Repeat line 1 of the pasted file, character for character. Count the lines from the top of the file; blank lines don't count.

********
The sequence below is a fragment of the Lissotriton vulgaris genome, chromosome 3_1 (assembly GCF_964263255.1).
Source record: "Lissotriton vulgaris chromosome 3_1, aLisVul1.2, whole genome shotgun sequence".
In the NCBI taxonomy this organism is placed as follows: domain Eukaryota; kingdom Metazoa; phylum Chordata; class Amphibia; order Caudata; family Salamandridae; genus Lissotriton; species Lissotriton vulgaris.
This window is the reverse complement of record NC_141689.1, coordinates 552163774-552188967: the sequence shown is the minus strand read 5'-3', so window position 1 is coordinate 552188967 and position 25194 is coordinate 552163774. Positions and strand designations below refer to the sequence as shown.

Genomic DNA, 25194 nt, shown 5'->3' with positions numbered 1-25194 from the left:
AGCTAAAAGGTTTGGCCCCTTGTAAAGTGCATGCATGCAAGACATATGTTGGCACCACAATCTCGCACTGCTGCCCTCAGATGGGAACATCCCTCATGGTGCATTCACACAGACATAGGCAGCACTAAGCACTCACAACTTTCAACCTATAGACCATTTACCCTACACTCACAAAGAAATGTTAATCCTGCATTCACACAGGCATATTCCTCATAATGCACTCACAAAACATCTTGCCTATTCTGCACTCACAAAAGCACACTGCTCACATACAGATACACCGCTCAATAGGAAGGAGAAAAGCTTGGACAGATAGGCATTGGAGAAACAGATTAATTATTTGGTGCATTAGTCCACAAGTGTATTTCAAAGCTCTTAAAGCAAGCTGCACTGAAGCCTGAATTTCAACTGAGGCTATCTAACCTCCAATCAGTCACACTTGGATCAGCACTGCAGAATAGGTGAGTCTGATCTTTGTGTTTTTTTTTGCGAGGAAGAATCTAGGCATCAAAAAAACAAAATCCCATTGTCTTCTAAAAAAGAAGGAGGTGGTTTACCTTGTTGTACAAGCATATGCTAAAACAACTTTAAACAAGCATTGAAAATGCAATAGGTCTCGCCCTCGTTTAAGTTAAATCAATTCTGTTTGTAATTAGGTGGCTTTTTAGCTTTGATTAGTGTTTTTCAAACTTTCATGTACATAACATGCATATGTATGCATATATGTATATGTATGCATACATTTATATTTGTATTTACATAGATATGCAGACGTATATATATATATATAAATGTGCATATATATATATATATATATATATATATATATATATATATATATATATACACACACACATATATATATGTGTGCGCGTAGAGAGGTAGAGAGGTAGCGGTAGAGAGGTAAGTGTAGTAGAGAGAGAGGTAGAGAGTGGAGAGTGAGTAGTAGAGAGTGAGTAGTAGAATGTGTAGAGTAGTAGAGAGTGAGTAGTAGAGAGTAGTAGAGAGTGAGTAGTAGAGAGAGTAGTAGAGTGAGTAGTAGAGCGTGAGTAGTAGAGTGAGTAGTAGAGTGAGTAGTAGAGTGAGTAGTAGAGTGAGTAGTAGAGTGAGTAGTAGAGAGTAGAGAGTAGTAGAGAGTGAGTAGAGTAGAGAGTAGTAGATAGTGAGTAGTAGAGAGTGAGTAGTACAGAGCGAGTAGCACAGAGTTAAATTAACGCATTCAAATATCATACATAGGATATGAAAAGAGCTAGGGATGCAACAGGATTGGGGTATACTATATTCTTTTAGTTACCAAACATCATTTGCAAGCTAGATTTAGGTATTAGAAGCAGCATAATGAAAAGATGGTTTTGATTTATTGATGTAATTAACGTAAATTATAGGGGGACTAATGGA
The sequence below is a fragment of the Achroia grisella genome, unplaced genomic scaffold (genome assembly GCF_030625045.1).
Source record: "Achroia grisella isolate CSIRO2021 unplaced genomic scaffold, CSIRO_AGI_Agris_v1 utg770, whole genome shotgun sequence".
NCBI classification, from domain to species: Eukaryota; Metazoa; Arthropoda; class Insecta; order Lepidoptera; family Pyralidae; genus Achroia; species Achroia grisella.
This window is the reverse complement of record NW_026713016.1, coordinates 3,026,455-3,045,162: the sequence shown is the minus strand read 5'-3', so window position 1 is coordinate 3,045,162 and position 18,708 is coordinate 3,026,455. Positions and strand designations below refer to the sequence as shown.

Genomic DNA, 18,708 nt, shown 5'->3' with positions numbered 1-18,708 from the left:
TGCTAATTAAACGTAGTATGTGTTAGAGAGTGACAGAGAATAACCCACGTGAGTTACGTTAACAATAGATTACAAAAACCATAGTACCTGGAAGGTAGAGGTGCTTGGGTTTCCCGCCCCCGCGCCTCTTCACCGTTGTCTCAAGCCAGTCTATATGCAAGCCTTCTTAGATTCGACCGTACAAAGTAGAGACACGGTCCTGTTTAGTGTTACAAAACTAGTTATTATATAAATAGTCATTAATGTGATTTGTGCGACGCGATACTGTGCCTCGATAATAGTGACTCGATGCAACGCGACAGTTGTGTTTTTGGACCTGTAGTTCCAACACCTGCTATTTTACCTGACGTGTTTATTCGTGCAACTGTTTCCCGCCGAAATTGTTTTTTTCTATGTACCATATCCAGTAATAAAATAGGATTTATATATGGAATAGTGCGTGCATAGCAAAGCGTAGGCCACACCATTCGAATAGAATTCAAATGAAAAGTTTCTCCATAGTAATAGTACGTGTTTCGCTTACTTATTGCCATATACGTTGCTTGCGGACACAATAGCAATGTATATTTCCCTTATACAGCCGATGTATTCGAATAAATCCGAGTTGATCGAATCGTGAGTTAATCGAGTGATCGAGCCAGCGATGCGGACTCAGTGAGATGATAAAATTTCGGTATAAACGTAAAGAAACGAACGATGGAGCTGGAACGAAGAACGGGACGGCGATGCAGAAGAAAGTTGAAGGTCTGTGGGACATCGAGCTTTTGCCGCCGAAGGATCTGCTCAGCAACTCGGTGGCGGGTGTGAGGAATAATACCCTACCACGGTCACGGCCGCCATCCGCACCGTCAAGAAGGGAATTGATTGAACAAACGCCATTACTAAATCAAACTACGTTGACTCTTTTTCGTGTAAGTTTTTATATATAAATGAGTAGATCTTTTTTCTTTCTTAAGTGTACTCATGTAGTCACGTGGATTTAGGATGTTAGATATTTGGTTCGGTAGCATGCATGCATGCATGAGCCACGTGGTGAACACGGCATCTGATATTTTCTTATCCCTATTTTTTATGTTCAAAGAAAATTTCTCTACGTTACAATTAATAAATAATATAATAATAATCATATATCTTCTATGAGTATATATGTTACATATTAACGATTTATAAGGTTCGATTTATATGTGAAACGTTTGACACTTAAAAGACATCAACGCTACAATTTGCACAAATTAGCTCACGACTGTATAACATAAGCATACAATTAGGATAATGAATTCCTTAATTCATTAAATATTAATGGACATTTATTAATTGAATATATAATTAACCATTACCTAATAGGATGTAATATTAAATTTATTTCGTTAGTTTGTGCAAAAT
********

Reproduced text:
The sequence below is a fragment of the Lissotriton vulgaris genome, chromosome 3_1 (assembly GCF_964263255.1).